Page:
We have had numerous inquiry’s over the last month about deconstructing dishes. Being not well versed in the subject ourselves we did some of our own research into the subject.
Any deconstructed dish should contain all the classic components found in the
“original.” The difference is in the preparation. When creating a dish utilizing
deconstructive techniques, the ingredients are essentially prepared and treated
on their own. It is during the plating and presentation stages that everything
is brought together.
However, many feel deconstructed food is elaborate and hard work. For example , someone making deconstructed lasagna may decide to present the dish as a casserole. In this case the elements are cooked individually and then combined and finished off in the oven.
The Cuisineist’s kitchen’s went to work and came up with a deconstructed Caesar Salad.
• 1 head of romaine lettuce, 1 1/4 to 1 1/2 pounds
• Four 1/2-inch thick slices crusty peasant bread or baguette
• 1 tablespoon extra-virgin olive oil or unsalted butter, melted
• 2 garlic cloves, halved
• 1/2 teaspoon kosher salt
• About 1/4 cup All-Purpose Garlic, Olive Oil and Anchovy Sauce (see recipe)
• About 1/2 cup chopped fresh parsley.
• 4 to 5 ounces Parmgiano-Reggiano cheese
Preheat the oven to 425°. Discard the tough outer leaves and trim the tough ends of the head of romaine. Slice the head lengthwise through the heart into four equal quarters, and place each quarter on a salad plate; reserve.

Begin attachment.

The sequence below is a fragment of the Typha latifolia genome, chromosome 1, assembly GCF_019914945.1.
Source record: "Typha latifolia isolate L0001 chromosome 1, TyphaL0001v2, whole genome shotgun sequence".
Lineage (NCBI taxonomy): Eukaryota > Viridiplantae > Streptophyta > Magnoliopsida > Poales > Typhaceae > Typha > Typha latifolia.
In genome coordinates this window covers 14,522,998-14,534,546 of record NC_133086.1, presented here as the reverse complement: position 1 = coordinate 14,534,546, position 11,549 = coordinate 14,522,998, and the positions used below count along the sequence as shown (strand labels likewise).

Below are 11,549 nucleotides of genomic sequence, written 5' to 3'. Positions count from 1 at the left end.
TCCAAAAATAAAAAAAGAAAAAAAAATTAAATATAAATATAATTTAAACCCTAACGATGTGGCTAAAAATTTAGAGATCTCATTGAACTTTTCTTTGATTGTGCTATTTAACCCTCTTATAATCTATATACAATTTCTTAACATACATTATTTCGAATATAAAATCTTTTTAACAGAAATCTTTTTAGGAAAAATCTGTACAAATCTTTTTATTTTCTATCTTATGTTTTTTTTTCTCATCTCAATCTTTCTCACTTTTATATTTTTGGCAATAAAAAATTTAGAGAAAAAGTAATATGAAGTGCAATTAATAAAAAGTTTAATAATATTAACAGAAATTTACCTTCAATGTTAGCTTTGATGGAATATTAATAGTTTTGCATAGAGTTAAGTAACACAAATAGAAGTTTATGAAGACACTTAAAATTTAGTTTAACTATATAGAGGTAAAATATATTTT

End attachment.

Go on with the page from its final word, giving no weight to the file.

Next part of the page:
Arrange the bread slices on a baking sheet and brush with the olive oil or melted butter. Place in the oven and toast the bread until golden, 2 to 3 minutes. Rub each slice lightly with a cut shallot or garlic clove; sprinkle with salt.Drizzle 2 or 3 teaspoons of the sauce over each serving of romaine, followed by some chopped parsley. With a vegetable peeler or plane grater, shave long, flat strips of Parmigiano
over the salads. Nestle the garlic toasts alongside and serve at once. Lemon juice is essential when this sauce is used to dress salads, providing the perfect bridge between green and dressing.
Anyone who experiments in deconstructed dishes has to appreciate the artistic elements of the process. We can all make a grilled cheese from two slices of bread . Playing with the form is fun a and interesting. But when all is said and done , food should first and foremost taste good